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(continued from Part 1)

You get a new perspective when you’re away from home and without Internet and running water. Things become simple. Decisions automatic. Hungry: Eat. Lumber needs to move: Carry it.

American Hiking Society Volunteer CrewAlthough the trailwork we completed during our week at the Sunkhaze Meadows National Wildlife Refuge was challenging and felt like the most important feat while we worked, I kept thinking about all the other parks around the country that need the same repairs. It took 8 people to invest a week of their time alongside 3 members of the park service to fix one trail. In the grand scheme of things: Did our efforts amount to anything?

Of course the local folks of Milford, Maine are having an easier time navigating their hikes at the refuge, but it’s work that will never be done. Eventually saplings will take root and threaten the trail’s access and will need to be removed. The beams and boards we carried and nailed down will one day rot and will need to be replaced. It’s just part of an ever-renewing project.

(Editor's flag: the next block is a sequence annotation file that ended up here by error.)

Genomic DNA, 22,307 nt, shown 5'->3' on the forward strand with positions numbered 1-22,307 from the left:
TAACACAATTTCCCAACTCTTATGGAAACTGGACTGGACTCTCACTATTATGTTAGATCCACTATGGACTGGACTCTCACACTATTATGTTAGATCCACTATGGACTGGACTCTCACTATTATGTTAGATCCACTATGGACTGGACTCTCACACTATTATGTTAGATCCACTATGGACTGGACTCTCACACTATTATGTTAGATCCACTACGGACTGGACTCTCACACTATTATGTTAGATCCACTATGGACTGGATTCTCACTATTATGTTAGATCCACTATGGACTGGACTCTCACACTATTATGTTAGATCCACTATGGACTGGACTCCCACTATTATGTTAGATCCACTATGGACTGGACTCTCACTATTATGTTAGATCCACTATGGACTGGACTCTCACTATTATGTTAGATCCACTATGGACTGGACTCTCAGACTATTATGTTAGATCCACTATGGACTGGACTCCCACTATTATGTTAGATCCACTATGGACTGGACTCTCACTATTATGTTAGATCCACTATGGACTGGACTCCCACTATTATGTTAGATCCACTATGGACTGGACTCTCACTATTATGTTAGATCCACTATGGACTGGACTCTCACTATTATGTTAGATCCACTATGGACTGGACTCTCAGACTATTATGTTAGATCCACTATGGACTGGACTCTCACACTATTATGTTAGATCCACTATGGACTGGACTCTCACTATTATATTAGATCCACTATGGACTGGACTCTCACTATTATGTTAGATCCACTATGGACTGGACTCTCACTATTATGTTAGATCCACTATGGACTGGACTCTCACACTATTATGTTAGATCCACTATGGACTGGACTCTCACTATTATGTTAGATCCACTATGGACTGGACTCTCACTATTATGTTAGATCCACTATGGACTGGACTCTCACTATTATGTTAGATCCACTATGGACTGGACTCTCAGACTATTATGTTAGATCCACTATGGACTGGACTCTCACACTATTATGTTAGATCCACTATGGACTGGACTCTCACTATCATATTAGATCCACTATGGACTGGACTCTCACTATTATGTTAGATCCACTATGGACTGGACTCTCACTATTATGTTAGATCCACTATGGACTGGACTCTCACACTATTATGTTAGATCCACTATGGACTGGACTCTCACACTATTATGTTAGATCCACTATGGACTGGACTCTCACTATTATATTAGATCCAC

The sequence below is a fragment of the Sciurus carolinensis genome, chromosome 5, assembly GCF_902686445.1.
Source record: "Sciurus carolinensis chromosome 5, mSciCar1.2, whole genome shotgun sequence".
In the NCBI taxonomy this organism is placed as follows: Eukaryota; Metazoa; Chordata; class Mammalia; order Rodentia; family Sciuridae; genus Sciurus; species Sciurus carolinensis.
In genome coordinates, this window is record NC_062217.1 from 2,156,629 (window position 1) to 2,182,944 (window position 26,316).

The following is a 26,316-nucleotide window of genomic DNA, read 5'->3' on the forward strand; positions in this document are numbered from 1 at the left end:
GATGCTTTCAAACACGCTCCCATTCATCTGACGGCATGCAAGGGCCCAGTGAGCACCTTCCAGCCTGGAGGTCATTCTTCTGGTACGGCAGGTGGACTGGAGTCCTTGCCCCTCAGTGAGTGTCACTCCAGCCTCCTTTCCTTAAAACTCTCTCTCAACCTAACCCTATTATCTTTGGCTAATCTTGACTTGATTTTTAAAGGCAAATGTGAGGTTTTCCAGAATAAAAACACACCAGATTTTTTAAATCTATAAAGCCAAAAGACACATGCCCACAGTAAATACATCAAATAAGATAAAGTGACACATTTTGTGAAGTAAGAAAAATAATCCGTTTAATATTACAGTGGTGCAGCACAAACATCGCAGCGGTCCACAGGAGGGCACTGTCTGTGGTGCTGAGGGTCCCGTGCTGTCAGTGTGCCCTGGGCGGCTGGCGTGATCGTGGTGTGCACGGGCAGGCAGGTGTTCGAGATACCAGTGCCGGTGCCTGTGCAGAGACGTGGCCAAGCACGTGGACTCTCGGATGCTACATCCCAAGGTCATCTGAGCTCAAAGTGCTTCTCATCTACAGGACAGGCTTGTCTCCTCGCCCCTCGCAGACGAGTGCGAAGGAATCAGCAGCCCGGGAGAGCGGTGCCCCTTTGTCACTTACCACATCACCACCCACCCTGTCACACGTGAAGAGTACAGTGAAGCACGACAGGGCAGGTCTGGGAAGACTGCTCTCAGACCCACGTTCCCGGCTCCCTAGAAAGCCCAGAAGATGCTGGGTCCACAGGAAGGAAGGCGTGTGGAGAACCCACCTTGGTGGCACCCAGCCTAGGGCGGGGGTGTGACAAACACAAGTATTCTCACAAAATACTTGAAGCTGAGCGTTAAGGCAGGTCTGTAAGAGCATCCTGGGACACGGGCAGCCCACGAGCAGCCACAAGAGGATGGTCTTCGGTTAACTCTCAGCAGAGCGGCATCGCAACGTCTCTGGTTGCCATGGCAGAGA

As writers, does effort matter? So many writers in my critique group have drafts of their novels. It’s just part of their own never-ending projects. That novel will need to be revised, and that’s a ton of work, but think about the long journey of finding a literary agent, sending query letters, and then promoting the book. A writer can never sit back and be done. 

But maybe, for a week here and there, you can escape and get a new perspective. Figure out what holes in your plot need to be patched or what type of writing you love the most. For me, that’s poetry. What about you?

Here’s a poem I wrote while staying at the refuge’s cabin last week:

Mud

A bear hug to your foot
as you walk along the earth
you thought you knew
you need to stop sometimes
even if you don’t want to
even if you don’t realize
you need to be still

the mud is just dirt and water
in another life it was dust and rain
and maybe in this moment
when you’re stuck—
stubborn like a zipper choking on its teeth
you leave your shoe behind
and let your toes
take you to tomorrow’s trail
where you will build a callous
to carry your life.